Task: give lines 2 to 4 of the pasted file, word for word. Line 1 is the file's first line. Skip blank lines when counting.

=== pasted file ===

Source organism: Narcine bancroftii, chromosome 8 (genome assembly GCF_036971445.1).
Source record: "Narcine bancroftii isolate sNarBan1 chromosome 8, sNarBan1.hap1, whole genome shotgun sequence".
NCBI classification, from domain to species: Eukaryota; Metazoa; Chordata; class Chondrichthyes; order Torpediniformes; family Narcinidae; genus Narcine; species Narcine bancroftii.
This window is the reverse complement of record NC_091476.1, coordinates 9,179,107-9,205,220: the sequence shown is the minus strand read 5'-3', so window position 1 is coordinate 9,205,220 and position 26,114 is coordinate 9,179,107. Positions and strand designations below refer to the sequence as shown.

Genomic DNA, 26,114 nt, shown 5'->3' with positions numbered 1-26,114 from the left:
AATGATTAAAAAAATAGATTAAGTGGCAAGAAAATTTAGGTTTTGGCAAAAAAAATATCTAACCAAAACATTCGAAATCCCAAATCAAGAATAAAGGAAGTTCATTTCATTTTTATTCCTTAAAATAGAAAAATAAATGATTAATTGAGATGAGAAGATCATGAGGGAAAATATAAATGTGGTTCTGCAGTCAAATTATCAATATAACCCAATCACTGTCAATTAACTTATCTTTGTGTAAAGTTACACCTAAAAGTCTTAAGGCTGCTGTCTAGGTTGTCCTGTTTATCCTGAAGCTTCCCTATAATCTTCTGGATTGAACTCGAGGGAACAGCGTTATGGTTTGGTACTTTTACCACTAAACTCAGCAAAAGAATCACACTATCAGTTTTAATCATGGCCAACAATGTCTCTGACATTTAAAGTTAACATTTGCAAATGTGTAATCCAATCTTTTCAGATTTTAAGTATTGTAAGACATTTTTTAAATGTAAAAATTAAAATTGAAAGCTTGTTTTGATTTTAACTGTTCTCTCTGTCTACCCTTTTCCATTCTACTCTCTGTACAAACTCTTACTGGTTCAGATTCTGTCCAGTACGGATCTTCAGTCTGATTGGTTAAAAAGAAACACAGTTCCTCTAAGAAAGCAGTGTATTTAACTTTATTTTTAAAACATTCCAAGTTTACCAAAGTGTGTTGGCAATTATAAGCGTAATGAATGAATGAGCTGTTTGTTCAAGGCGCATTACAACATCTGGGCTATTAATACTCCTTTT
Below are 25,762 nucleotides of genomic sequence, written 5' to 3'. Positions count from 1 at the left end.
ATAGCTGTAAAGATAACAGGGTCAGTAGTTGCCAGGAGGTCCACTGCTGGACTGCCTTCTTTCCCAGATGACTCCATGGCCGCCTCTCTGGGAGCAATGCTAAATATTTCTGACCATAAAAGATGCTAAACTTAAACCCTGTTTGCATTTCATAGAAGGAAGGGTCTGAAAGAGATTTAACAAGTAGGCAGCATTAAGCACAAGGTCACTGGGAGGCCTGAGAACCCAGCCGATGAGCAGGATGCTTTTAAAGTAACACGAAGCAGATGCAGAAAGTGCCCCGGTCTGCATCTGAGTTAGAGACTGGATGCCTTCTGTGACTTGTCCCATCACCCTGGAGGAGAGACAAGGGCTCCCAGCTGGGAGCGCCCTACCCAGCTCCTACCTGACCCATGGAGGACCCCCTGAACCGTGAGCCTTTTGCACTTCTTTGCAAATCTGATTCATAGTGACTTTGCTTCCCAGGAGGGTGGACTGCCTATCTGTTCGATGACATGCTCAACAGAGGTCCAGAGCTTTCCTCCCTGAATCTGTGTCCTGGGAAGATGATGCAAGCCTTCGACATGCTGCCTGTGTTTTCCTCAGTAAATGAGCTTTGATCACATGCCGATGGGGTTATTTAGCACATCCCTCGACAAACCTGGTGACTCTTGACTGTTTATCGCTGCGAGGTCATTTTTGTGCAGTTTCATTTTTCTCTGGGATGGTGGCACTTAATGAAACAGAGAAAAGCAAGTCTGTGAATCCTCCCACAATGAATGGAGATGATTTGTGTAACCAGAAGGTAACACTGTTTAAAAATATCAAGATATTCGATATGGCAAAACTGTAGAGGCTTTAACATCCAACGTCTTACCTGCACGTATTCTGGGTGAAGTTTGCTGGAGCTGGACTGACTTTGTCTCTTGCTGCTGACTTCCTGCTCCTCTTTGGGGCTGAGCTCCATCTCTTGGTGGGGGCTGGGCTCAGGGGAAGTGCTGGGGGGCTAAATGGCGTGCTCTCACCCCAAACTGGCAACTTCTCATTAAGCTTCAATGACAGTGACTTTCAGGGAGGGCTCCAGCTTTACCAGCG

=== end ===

Source record: "Narcine bancroftii isolate sNarBan1 chromosome 8, sNarBan1.hap1, whole genome shotgun sequence".
NCBI classification, from domain to species: Eukaryota; Metazoa; Chordata; class Chondrichthyes; order Torpediniformes; family Narcinidae; genus Narcine; species Narcine bancroftii.
This window is the reverse complement of record NC_091476.1, coordinates 9,179,107-9,205,220: the sequence shown is the minus strand read 5'-3', so window position 1 is coordinate 9,205,220 and position 26,114 is coordinate 9,179,107. Positions and strand designations below refer to the sequence as shown.